This is a continuation of the orthographic and oblique tutorial, be sure to check it out if you get confused!

Axonometric

So, the logic of adding the top is still similar to that of the side.

../../_images/projection-cube_07.svg

Not very interesting. But it gets much more interesting when we use a side projection:

../../_images/projection-cube_08.svg

Because our cube is red on both front-sides, and blue on both left and right side, we can just use copies, this simplifies the method for cubes a lot. We call this form of axonometric projection ‘dimetric’ as it deforms two parallel lines equally.

Isometric is sorta like dimetric where we have the same angle between all main lines:

../../_images/projection-cube_09.svg

True isometric is done with a 90-54.736=35.264° angle from ground plane:

../../_images/projection-cube_10.svg

(as you can see, it doesn’t line up perfectly, because Inkscape, while more designed for making these kind of diagrams than Krita, doesn’t have tools to manipulate the line’s angle in degrees)

This is a bit of an awkward angle, and on top of that, it doesn’t line up with pixels sensibly, so for videogames a an angle of 30° from the ground plane is used.

../../_images/projection-cube_11.svg

Alright, so, let’s make an isometric out of our boy then.

We make a new document, and add a vector layer.

On the vector layer, we select the straight line tool, start a line and then hold ‘shift’ to make it snap to angles. This’ll allow us to make a 30° setup like above:

../../_images/projection_image_15.png

We then import some of the frames from the animation via <span class=”menuchoice”>layers –> import/export –> import layer</span>.

Then crop it by setting the crop tool to ‘layer’, and use filters ‣ colors ‣ color to alpha
to remove any background. I also set the layers to 50% opacity. We then align the vectors to them:
../../_images/projection_image_16.png

(Tip, to resize a vector but keep it’s angle, you just select it with the shape handling tool(the white arrow) drag on the corners of the bounding box to start moving them, and then press shift to constrain the ratio. This’ll allow you to keep the angle)

The lower image is ‘the back seen from the front’, we’ll be using this to determine where the ear should go.

Now, we obviously have too little space, so select the crop tool, select ‘image’ and tick ‘grow’ and do the following:

../../_images/projection_image_17.png

Grow is a more practical way of resizing the canvas in width and height immediately.

Then we align the other heads and transform them by using the transform tool options:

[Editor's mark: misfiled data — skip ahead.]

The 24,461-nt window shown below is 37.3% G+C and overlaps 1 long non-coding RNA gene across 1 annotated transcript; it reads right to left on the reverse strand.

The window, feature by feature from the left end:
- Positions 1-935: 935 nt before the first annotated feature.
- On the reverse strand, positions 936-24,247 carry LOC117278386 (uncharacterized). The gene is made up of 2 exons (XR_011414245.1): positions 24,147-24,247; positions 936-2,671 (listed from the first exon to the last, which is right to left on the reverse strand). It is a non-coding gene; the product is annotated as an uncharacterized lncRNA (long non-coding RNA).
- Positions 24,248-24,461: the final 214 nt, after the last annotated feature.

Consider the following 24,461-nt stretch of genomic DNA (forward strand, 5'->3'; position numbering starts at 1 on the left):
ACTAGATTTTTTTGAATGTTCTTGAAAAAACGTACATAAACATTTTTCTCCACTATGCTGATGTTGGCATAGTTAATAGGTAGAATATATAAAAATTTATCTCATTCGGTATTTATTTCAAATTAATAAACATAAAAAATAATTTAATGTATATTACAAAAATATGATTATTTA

../../_images/projection_image_18.png

(330° here is 360°-30°)

Our rectangle we’ll be working in slowly becomes visible. Now, this is a bit of a difficult angle to work at, so we go to image ‣ rotate ‣ custom rotation
and fill in 30° clockwise:
../../_images/projection_image_19.png ../../_images/projection_image_20.png

(of course, we could’ve just rotated the left two images 30°, this is mostly to be less confusing compared to the cube)

So, we do some cropping, some cleanup and add two parallel assistants like we did with the orthographic:

../../_images/projection_image_21.png

So the idea here is that you draw parallel lines from both sides to find points in the drawing area. You can use the previews of the assistants for this to keep things clean, but I drew the lines anyway for your convenience.

../../_images/projection_image_22.png

The best is to make a few sampling points, like with the eyebrows here, and then draw the eyebrow over it.

../../_images/projection_image_23.png

Alternative axonometric with the transform tool

Now, there’s an alternative way of getting there that doesn’t require as much space.

We open our orthographic with ‘open existing document as untitled document’ so that we don’t save over it.

Our game-safe isometric has its angle at two pixels horizontal is one pixel vertical. So, we shear the ortho graphics with transform masks to -.5/+.5 pixels(this is proportional)

../../_images/projection_image_24.png

Use the grid to setup two parallel rulers that represent both diagonals(you can snap them with the Shift + S):

../../_images/projection_image_25.png

Add the top view as well:

../../_images/projection_image_26.png

if you do this for all slices, you get something like this:

../../_images/projection_image_27.png

Using the parallel rulers, you can then figure out the position of a point in 3d-ish space:

../../_images/projection_image_28.png

As you can see, this version both looks more 3d as well as more creepy.

That’s because there’s less steps involved as the previous version – We’re deriving our image directly from the orthographic view – so there’s less errors involved.

The creepiness is because we’ve had the tiniest bit of stylisation in our sideview, so the eyes come out HUGE. This is because when we stylise the side view of an eye, we tend to draw it not perfectly from the side, but rather slightly at an angle. If you look carefully at the turntable, the same problem crops up there as well.

Generally, stylised stuff tends to fall apart in 3d view, and you might need to make some choices on how to make it work.

For example, we can just easily fix the side view(because we used transform masks, this is easy.)

../../_images/projection_image_29.png

And then generate a new drawing from that…

../../_images/projection_animation_02.gif

Compare to the old one and you should be able to see that the new result’s eyes are much less creepy:

../../_images/projection_image_30.png

It still feels very squashed compared to the regular parallel projection above, and it might be an idea to not just skew but also stretch the orthos a bit.

Let’s continue with perspective projection in the next one!